Getting back to the adaptor, Angus was kind enough to let me try out the beta versions, and although the first version of the adaptor had already been publicly released at the time of writing, a later beta version of the adaptor became available for testing just before this Apple Notes column went to press, adding support for VST plug-ins that can receive tempo information, and implementing internal handling of VST preset files, amongst other improvements.
Unlike many wrappers, which need to be run from the host with a degree of user interaction, VST To Audio Units Adapter actually takes the original Audio Units file and saves out a new version as a dedicated VST plug-in, so your VST plug-ins appear in the Audio Units host as if they were any other Audio Units plug-in. The conversion process itself couldn't be simpler: just run VST-AU Adapter Configuration Utility and click the 'Detect and convert VST plug-ins' button. The utility will automatically scan your global and user-specific VST plug-in folders (in addition to a local VST plug-ins folder inside the utility's own folder) looking for suitable Carbon-CFM and Mach-O VST plug-ins, and save out converted Audio Units plug-ins to either your global or user Audio Units folder, depending on the Options you've set in the utility's main window.
Once the conversion process has been carried out, all of the successfully converted VST plug-ins will be available as Audio Units the next time you run an Audio Units host, such as Logic Audio, Digital Performer 4, and so on. I was using Logic 6, which is one of two versions recommended by Fxpansion (the other being 5.3) because there's an issue with Logic 5.5 where the graphical interface of the plug-in doesn't receive mouse clicks correctly, although this is apparently a Logic issue, rather than a side-effect of the conversion.
I tested a variety of free and commercial instrument and effects VST plug-ins, and most worked exactly as you'd imagine them to, including Rob Papen's Albino synth, and other Linplug instruments. Fxpansion themselves have successfully tested the adaptor with plug-ins from AAS, Antares, Arturia, Bitheadz, Bitshift Audio, Destroyfx, Digital Fish Phones, DMI, Dsound, Elemental Audio, Gmedia, Green Oak, INA-GRM, LinPlug, MDA, Ohm Force, Prosoniq, PSP, reFX, Silverspike, Spectrasonics, Steinberg, Swar Systems, Synapse Audio, TC Works, Waldorf, Waves, and Yellow Tools. Quite a list, I think you'll agree, and the latest beta offers improved support for some of the more awkward Steinberg plug-ins, such as Virtual Guitarist, Groove Agent and Halion String Player, although I personally had some troubles getting Virtual Guitarist Electric Edition to work.
In terms of CPU overheads, Fxpansion claim that the wrapper code added to a VST plug-in requires less than 0.1 percent of CPU resources for each instance used on a 550MHz PowerBook G4, so I don't think performance is going to be an issue, even for those with the most modest of systems.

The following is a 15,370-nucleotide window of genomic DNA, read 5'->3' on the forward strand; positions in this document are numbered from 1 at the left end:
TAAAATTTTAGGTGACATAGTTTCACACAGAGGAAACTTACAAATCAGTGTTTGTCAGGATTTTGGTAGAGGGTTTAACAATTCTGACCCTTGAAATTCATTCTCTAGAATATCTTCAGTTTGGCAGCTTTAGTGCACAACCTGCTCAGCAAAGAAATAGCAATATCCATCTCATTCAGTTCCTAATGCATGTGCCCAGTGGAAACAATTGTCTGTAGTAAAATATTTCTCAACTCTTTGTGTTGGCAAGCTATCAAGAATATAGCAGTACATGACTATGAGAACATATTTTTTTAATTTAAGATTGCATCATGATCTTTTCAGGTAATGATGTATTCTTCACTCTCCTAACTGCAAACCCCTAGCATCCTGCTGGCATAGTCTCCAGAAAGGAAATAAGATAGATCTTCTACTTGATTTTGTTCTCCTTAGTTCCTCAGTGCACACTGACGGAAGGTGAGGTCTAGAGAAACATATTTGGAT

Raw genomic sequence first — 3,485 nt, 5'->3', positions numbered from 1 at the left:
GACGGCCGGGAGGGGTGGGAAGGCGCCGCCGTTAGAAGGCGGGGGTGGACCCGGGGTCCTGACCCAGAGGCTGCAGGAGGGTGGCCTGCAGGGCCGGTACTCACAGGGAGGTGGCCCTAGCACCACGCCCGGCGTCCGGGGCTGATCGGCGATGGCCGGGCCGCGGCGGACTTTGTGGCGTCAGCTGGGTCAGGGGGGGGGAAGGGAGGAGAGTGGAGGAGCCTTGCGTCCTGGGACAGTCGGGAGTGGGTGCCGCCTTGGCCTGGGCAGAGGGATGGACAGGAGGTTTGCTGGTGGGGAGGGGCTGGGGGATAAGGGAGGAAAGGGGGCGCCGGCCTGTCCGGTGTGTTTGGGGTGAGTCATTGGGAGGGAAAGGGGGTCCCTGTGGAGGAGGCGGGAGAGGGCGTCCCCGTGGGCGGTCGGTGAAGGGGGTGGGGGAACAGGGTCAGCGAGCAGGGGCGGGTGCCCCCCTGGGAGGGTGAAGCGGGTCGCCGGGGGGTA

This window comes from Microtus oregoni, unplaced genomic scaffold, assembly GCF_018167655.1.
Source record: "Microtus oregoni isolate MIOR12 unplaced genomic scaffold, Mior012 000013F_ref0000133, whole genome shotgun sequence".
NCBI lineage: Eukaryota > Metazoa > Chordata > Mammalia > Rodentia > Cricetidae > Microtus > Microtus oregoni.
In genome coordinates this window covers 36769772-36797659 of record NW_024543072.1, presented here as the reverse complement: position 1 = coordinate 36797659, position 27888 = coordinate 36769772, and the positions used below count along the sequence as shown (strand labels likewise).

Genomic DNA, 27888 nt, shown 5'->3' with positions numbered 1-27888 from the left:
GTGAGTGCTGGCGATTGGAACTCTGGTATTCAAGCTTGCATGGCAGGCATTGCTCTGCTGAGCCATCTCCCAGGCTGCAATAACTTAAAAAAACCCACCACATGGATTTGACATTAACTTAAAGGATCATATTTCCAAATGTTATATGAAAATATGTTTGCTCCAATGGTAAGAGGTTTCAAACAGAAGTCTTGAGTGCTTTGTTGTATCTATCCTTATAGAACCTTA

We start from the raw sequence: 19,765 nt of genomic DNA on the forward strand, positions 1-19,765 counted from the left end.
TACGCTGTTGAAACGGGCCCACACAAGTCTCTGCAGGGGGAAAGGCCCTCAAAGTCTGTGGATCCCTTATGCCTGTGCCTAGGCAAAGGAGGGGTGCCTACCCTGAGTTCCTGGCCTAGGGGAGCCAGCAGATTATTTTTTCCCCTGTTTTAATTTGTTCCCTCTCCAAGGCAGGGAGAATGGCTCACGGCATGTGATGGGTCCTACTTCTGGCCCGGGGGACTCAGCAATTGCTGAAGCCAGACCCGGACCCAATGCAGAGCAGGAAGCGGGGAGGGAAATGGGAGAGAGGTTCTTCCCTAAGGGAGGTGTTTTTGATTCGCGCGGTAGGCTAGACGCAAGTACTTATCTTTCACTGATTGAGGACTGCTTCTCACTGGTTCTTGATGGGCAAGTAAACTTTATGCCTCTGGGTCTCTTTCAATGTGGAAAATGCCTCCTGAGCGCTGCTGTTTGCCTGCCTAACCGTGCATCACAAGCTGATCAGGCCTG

There's no doubt that VST To Audio Units Adapter is a very clever piece of coding, and while it's going to be hard to engineer something that's 100 percent compatible with every OS X plug-in, Fxpansion seem to have done an amazing job with this much-needed solution for Logic users, in particular, who are missing their VST plug-ins. VST To Audio Units Adapter is available now directly from Fxpansion's site (www.fxpansion.com) and costs $75.
Not content with the fairly major updates announced at NAB, Apple have also been busy releasing Mac OS 10.2.5, a second Safari public beta, and speed-bumped iBooks. The first of these updates, Mac OS 10.2.5, is now available as an updater for 10.2.4 users and a 'combo' updater for 10.2.x users, as per normal, and these can be downloaded from Apple's web site or via Software Update.
Many Mac users, myself included, were excited by the 'Apple does a web browser' announcement of Safari and the first public beta release; but many Mac users, myself included, later went back to Chimera, Camino, or whatever it's called this month, due to the lack of tabbed browsing and automatically form-filling features. However, with the release of the second public beta of Safari, both of these features are now included, along with the ability to import Navigator and Mozilla bookmarks and improved AppleScript support. Safari now seems like a real option for serious web browsing and there are significantly fewer pages being displayed incorrectly in this latest release — it's become my browser of choice in the SOS office. Visit www.apple.com/safari for more information.
And, last but not least, Apple speed-bumped the iBook range of consumer notebooks, which now feature faster 800 or 900 MHz G3 processors. Many Apple observers are speculating that this could signal the final chapter for the iBook in its current form, and it's possible we could see completely new iBooks later in this, Apple's year of the notebook.